As a physician, bringing relief to patients with chronic conditions, which include everything from diabetes to high blood pressure to arthritis and more, is a top priority. Yet aside from prescribing the proper medication and charting your patients' progress through appointments, there are a number of strategies you can employ to make them feel better on a daily basis.

These strategies are low-tech, easy to implement and follow, and can make a huge difference in terms of quality of life, according to recent scientific research. Try these proven tips:

Consider prescribing a sugar pill.

Fascinating new research from Northwestern Universityfound that when a doctor prescribes a sugar pill to a specific group of patients with back pain, it not only reduced their discomfort, but cut prescription costs, as they no longer needed pain meds at all.

The researchers say that potentially, the patient who will benefit has a larger right side of the brain with a larger cortical sensory area, which can be determined through brain imagery. This makes a patient self-aware, and mindful of his/her pain levels.

The doctors in the study told the patients they were receiving a placebo, and asked them to see if it made a difference; most patients reported they had less real pain when they really paid attention to their bodies without their normal medication. Further study is needed, but the results could be very promising for patients you feel it could benefit.

Encourage exercise therapy.

Finnish researchers report that 85 percent of chronic disease patients benefit from reduced symptoms when they participated in strength training and aerobic exercise under their doctor's guidance. Work with your patients individually to recommend a safe exercise plan.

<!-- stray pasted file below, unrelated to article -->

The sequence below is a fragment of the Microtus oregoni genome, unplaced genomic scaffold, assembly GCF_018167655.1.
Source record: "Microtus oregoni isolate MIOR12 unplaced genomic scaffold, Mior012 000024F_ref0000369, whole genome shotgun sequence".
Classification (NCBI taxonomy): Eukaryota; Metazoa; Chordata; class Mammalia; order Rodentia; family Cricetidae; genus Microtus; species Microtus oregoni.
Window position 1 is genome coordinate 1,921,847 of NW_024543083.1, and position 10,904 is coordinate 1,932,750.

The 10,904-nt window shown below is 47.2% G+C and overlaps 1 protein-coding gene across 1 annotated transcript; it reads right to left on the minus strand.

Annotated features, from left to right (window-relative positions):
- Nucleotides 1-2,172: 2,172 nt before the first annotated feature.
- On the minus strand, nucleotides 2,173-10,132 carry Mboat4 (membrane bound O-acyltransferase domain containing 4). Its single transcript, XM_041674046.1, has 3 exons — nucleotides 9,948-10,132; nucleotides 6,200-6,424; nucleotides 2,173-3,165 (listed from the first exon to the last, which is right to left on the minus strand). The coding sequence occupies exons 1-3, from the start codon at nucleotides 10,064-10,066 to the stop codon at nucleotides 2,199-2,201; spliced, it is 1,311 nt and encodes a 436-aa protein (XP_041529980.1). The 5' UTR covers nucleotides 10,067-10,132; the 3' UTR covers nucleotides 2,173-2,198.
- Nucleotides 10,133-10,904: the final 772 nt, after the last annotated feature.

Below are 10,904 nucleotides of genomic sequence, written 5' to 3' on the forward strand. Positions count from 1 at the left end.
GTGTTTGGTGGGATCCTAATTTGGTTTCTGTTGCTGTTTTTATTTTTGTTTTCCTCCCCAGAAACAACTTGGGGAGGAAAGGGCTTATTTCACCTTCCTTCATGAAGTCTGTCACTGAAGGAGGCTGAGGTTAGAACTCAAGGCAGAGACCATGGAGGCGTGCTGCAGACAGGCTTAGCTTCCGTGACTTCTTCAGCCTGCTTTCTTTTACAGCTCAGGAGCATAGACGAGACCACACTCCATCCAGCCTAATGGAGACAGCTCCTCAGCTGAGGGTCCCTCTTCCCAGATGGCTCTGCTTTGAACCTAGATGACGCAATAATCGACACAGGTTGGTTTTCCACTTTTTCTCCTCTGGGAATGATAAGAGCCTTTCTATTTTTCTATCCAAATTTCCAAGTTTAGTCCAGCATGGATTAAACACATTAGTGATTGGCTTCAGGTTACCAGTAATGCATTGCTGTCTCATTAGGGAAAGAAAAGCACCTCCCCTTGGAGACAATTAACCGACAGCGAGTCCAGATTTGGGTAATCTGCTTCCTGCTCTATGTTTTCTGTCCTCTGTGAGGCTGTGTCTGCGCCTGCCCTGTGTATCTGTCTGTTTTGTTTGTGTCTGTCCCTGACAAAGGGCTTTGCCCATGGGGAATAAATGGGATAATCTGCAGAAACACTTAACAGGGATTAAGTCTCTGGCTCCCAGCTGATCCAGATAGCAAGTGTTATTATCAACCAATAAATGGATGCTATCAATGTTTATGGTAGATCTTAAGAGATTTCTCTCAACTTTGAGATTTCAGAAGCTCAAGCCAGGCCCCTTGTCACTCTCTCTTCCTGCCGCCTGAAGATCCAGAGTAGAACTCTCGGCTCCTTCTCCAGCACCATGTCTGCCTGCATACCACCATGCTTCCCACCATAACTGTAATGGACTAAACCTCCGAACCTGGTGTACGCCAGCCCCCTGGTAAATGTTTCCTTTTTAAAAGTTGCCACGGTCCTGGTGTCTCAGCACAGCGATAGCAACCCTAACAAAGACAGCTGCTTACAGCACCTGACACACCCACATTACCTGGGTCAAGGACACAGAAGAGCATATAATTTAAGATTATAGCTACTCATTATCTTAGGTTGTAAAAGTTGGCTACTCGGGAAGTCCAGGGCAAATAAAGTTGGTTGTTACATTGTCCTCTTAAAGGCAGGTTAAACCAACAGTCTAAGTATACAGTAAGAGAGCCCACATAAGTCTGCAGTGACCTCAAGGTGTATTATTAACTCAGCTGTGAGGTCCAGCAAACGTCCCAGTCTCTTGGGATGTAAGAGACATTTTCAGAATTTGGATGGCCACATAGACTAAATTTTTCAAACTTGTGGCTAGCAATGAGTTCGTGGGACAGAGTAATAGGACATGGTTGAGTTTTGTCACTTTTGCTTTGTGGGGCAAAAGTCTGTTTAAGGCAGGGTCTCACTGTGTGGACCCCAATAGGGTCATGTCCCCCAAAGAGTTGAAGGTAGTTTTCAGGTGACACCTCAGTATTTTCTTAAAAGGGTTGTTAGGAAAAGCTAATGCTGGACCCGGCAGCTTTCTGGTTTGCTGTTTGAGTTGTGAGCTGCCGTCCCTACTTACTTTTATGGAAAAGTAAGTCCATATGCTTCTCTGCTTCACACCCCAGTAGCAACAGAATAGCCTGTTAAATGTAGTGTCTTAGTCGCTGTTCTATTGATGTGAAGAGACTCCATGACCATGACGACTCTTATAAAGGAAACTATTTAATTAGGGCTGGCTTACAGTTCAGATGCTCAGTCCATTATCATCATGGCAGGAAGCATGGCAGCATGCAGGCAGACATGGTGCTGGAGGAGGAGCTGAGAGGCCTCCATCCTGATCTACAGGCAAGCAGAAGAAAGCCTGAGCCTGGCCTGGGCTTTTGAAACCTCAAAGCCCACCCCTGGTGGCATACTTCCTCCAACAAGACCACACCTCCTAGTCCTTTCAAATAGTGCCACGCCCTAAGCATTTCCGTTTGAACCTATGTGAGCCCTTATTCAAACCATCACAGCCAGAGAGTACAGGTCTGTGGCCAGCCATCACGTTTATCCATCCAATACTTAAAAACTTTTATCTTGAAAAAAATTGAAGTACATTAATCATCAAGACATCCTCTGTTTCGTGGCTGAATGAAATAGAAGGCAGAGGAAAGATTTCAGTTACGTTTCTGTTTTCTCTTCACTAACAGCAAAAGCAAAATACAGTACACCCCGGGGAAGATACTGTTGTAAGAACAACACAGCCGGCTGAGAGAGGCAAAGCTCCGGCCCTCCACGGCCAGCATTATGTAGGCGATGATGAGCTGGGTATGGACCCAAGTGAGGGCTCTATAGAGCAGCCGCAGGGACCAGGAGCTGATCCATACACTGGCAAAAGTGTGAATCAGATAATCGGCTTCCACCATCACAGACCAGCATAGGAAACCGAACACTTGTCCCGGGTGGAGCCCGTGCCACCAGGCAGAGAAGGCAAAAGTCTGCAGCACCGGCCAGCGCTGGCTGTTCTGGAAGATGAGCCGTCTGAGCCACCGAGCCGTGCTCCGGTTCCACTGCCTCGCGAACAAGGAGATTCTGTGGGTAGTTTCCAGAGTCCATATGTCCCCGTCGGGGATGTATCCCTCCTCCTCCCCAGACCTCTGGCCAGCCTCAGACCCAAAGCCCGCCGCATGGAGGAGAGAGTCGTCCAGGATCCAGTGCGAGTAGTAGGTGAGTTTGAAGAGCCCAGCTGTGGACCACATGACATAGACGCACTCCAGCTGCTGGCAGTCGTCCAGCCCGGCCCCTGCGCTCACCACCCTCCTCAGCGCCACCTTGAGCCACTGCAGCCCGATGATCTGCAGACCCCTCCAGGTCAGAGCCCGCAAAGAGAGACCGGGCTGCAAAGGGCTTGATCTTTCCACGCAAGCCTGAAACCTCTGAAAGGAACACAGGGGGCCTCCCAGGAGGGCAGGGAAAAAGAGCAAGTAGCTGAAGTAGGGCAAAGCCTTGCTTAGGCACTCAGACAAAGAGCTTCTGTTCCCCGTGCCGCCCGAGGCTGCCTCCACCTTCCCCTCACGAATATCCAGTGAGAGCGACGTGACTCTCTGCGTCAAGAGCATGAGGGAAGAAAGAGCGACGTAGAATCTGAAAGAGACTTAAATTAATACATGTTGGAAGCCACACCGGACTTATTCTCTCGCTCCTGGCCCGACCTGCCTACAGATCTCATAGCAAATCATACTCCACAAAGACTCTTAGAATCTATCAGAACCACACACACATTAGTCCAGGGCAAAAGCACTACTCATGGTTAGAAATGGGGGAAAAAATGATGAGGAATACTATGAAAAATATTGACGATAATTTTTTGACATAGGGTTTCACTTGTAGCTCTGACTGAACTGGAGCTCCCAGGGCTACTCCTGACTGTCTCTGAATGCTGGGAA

Involve your patients' family members.

If your patient needs to lower his blood pressure, recruit his closest family members to make dietary changes, too. A study from Penn State finds that when family members of a patient set goals for lifestyle changes as a duo or group, that patient does far better in terms of long-term compliance.

Encourage your patients to sing.

A surprising study from Iowa State University found that Parkinson’s patients who participated in regular singing reported reduced stress and a better mood. What's more, the physical stimulation of singing helped these patients improve their abilities for finger tapping and gait.

Ask your patients what their biggest daily challenge is.

Speaking directly to your patient about he or she struggles with most every day, physically and emotionally, is the fastest and clearest way you can evaluate and help. Asking and listening also fosters trust and communication — the two most powerful tools a doctor can use to help a patient gain their best outcome.